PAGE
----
|Sugar Cane Boy|
|Written by Jessica Blignaut|
|Friday, 21 January 2011 11:29|
Rubendra Govender’s short novel, Sugar Cane Boy, tells the story of Soya Sivaraman and his best friend Boniwe Mkhize, two young boys growing up on a sugar cane farm in Inanda on the north coast of KwaZulu-Natal. Set in the early 1970s through to the 1990s, the story follows the paths of the two boys, who rise above their humble rural beginnings to become men of importance. As they grow up Soya and Boniwe learn to appreciate and respect each other’s culture while simultaneously being forced to confront prejudice within their own respective communities. These prejudices of the Indian and African farming communities are viewed against the backdrop of apartheid South Africa, and though the author has asserted that Sugar Cane Boy is not a political work, the effect of apartheid discrimination on everyday life is one of the more powerful themes of the novel.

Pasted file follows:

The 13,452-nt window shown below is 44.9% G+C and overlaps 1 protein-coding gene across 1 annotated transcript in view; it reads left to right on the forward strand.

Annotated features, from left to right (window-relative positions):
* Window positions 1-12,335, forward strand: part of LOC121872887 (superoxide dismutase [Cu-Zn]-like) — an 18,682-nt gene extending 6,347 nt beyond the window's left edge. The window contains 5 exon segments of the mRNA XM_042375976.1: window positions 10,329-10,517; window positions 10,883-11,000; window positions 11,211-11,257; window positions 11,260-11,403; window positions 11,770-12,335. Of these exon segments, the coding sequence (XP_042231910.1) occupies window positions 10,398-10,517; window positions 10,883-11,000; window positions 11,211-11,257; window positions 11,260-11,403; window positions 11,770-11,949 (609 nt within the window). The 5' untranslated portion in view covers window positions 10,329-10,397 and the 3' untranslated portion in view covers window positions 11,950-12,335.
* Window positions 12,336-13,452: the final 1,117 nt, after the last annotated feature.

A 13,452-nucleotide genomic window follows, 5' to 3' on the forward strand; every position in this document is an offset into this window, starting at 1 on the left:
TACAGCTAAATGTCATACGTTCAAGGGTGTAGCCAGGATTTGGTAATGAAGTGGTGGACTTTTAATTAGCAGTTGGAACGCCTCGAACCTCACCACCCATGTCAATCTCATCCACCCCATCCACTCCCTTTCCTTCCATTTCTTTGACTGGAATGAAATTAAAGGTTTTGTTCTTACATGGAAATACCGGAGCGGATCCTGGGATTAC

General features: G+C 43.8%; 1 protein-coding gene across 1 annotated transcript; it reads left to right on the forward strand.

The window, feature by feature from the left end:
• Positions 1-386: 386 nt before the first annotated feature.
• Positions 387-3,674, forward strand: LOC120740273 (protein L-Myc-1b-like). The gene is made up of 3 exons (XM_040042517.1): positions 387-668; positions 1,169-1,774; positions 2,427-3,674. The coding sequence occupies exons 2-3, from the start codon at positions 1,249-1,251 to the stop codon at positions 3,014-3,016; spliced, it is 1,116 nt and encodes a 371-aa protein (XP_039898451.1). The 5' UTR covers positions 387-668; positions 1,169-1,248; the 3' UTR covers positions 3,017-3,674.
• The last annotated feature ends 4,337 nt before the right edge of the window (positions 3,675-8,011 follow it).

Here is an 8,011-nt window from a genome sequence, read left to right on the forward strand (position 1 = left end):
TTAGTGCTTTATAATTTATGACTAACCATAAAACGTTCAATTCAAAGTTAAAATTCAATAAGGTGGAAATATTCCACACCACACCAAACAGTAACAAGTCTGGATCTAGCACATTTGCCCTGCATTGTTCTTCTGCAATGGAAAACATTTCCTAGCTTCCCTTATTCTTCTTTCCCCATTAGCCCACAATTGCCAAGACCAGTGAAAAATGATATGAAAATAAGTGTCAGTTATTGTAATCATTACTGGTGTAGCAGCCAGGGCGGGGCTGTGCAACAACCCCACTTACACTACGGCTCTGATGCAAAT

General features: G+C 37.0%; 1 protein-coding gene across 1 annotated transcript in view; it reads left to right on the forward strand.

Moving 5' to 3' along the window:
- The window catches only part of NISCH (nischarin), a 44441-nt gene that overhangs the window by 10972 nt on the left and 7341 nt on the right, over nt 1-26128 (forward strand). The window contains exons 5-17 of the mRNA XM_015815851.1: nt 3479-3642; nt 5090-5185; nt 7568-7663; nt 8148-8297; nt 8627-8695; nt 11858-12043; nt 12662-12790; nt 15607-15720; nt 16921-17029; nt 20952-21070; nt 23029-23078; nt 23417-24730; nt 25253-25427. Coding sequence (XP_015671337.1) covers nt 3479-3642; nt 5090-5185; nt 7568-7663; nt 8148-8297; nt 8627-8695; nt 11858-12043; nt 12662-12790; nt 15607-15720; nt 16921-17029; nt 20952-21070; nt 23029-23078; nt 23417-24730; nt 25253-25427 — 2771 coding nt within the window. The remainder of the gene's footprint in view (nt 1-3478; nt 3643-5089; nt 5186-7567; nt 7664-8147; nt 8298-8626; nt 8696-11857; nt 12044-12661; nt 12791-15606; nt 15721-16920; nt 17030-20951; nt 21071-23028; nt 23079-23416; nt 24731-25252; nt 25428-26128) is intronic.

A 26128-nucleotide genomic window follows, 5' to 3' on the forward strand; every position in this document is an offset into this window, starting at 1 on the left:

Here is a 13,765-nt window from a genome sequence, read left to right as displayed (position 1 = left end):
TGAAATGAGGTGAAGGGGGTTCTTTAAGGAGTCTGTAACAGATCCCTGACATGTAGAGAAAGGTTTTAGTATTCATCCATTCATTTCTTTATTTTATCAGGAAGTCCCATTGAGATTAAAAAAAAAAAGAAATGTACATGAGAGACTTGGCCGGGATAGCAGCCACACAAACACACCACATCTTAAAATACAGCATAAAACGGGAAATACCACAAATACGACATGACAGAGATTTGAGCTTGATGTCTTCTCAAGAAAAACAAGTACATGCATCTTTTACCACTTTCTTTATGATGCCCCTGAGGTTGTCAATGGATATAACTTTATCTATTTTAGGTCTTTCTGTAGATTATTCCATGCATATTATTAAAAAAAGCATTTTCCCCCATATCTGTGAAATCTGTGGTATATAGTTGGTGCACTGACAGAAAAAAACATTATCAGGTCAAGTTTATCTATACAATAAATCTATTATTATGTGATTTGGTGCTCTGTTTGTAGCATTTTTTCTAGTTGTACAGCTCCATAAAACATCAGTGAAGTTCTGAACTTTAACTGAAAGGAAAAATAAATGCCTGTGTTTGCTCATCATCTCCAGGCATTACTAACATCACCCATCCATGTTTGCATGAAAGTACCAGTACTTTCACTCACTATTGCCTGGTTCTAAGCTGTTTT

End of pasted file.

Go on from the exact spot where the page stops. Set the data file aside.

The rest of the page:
The story is narrated in a deliberately simple style, and makes extensive use of the South African Indian vernacular to bring to life this colourful tale. As well as the dramatic plot, Sugar Cane Boy offers an invaluable insight into a rural farming community and should be of interest to both Indian and non-Indian readers in its depiction of a way of life in which the optimism and warmth of the people ensured that: “Despite the harsh life, a unique spirit, culture and zest for life permeated the community”.
Rubendra Govender has drawn extensively from his own life experience as part of a pioneering sugar cane farming family in creating this account of friendship across a cultural divide. Himself a descendant of a pioneering Indian sugar farming family risen from indentured status, the author has achieved success as a university graduate and a science teacher. Since its publication in 2008, Sugar Cane Boy has been selected as an English set-work for grades 8, 9 and 10 at several leading secondary schools in Durban.